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Sage Transform - can we tie finance software to the issue of digital trust? And does AI and blockchain play a role?

Jon Reed Profile picture for user jreed November 12, 2021
The second day of Sage Transform featured an ambitious keynote by Sage CTO Aaron Harris. But did it work? And how does his picture of global change tie into finance teams? And yes, it's time to revisit Harris' views on blockchain.

Sage Intacct Aaron Harris keynote
(Day two keynote with guest Elena Senel)

Sage Transform 2021 is in the books. As I noted in my day one review, Transform was one of the most well-conceived "hybrid" events of the enterprise year - one of the few that didn't feel like a mad scramble of changing circumstances.

The event also brought an unexpected challenge from a colleague on the ground in Las Vegas.

As I've mentioned, I was in the virtual seats for this one. I was bolstered, however, from my in-person interactions with Sage Intacct executives and customers two weeks ago, during Sage Intacct's in-person analyst event in Healdsburg, California.

Yesterday's post, Sage Transform - knocking down barriers is the theme, but how do finance teams change?, rounded up the news highlights and keynote message to customers. I also asked what I believe is the critical question for Sage Intacct, at Transform and beyond: if finance teams need to transform, how do they get there? The day two keynote didn't add to the main press release news, but it did flesh out the answers to this burning question, albeit with a few curveballs.

"If we can address bias, the digital divide and trust, we can create fair markets"

We got a preview of Sage CTO Aaron Harris' day two keynote in Healdsburg; I'd call it one of the most ambitious keynotes of the year. Why?

Because Harris presented an unflinching view of the challenges we collectively face, including the ratcheting climate issues, supply chain disruptions, social unrest and civil rights transgressions, geopolitical polarization and instability, and algorithmically-driven big tech sites mostly exacerbating, rather than solving, all of these problems. Oh, and mix in the worst pandemic in at least a century.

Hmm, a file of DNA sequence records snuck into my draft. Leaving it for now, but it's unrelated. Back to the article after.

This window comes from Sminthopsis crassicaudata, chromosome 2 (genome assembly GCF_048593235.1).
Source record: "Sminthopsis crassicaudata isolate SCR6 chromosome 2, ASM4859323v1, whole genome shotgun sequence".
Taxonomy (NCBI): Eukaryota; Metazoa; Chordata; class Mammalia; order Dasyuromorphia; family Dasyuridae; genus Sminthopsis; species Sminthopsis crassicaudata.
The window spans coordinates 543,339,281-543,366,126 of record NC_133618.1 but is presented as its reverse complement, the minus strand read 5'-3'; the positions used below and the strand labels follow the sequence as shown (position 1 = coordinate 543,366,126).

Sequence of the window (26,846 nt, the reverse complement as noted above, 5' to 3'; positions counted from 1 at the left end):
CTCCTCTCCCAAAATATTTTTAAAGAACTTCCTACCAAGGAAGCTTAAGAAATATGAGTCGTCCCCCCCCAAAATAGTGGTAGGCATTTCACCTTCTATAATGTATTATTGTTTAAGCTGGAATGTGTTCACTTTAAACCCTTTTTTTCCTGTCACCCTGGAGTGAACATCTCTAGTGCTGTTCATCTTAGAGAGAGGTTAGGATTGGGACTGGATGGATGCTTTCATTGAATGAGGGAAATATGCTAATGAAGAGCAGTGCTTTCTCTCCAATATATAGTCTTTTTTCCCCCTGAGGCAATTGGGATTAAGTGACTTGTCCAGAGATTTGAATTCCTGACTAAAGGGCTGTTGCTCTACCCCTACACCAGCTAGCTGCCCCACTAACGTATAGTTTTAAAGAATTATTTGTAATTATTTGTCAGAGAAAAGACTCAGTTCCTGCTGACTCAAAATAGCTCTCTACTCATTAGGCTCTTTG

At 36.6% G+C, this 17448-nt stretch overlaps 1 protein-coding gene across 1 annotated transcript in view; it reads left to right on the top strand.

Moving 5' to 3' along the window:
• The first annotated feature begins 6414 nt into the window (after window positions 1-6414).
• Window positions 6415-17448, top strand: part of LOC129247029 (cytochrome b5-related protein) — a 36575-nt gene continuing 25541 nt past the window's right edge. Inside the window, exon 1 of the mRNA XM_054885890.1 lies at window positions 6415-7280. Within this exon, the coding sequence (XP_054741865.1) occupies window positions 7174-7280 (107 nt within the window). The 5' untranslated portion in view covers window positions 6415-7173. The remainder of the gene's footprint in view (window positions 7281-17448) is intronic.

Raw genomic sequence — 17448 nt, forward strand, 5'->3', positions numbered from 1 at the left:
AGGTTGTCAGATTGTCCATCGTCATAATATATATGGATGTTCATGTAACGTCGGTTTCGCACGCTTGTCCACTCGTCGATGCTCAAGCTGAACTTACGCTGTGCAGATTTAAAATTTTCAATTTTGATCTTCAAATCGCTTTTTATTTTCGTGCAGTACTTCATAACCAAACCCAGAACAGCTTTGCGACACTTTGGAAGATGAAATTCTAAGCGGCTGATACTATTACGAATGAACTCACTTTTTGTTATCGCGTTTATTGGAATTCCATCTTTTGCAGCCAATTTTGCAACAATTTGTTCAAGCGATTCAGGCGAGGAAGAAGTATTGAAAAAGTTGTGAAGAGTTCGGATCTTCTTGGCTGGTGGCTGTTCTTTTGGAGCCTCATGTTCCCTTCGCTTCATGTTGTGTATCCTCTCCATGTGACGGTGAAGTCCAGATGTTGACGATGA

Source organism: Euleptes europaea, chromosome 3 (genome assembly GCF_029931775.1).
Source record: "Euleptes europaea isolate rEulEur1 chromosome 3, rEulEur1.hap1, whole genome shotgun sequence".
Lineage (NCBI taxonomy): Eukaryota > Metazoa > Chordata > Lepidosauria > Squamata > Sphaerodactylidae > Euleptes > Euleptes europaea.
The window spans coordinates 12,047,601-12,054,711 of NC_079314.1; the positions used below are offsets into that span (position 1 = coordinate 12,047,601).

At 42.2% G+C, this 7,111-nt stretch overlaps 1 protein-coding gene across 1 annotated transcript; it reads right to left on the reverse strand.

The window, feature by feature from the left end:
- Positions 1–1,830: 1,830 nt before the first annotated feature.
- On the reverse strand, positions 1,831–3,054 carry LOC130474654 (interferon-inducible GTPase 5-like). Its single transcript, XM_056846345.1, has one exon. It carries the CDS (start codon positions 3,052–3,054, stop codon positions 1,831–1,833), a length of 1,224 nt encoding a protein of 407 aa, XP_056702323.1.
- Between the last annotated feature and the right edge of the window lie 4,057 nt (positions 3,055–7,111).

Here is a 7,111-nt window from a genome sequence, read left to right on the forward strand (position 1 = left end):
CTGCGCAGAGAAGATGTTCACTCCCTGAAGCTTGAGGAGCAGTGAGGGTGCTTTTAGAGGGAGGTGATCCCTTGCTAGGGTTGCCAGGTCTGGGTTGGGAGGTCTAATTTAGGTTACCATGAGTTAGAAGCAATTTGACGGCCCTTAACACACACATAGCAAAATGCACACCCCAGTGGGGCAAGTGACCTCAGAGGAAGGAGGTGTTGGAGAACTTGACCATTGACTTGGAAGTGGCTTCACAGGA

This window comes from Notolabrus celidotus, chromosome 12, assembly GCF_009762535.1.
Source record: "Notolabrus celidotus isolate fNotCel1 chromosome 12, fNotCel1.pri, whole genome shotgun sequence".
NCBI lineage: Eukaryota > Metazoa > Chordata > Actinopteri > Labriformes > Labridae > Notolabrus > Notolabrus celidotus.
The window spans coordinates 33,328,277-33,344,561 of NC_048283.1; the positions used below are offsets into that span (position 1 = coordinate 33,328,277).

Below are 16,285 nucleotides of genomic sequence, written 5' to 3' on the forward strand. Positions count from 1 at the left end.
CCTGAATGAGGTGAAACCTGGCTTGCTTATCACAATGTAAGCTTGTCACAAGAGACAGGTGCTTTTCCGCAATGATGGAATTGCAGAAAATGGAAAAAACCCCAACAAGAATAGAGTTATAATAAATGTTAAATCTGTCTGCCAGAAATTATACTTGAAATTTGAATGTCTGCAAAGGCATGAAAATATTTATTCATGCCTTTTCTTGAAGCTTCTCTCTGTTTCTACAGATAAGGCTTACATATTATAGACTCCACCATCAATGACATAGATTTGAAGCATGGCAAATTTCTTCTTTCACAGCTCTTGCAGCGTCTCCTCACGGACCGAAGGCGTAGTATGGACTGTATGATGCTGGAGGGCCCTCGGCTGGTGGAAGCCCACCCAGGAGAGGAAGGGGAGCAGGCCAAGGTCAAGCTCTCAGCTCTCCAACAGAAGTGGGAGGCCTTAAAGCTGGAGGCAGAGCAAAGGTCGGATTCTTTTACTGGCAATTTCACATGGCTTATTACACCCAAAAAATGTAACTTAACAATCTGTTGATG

Discouraged yet? I give Harris credit for taking a necessary break from our industry's relentless tech optimism. I urge readers to check out the replay (once it's available), and take in the tour-de-force visuals that are, perhaps, unsettling - but very real.

The question is: how do we rally an effective response? And here, Harris has some surprising data to share: it turns out businesses, often derided as the biggest contributors to this state of affairs, may have a pivotal role to play in a better way forward. Why? Because as trust in other institutions declines, trust in business stands out. Can digital technology and transparency help to restore trust? As Harris told us at the analyst day event:

Around the world, [studies show that] businesses are still viewed as both competent and ethical - meaning there is still belief around the world that business has the opportunity, and has the best capability... It's not bragging rights, but it's definitely the most trusted institution.

Now we start to see a different vision for Sage Intacct, where the product itself is connected to "trusted" digital networks. Harris told Transform attendees:

If we can address bias, the digital divide and trust, we believe we can create fair markets. Digital networks are efficient by design. First, by transmitting a document digitally, it saves paper. Physical transport reduces your environmental impact.

Secondly, digitally-shared documents create an efficient way to work. Engaging symmetrical information drives trust, and is an efficient use of your team's time. Finally, network architectures eliminate the need for multiple, duplicated point-to-point relationships.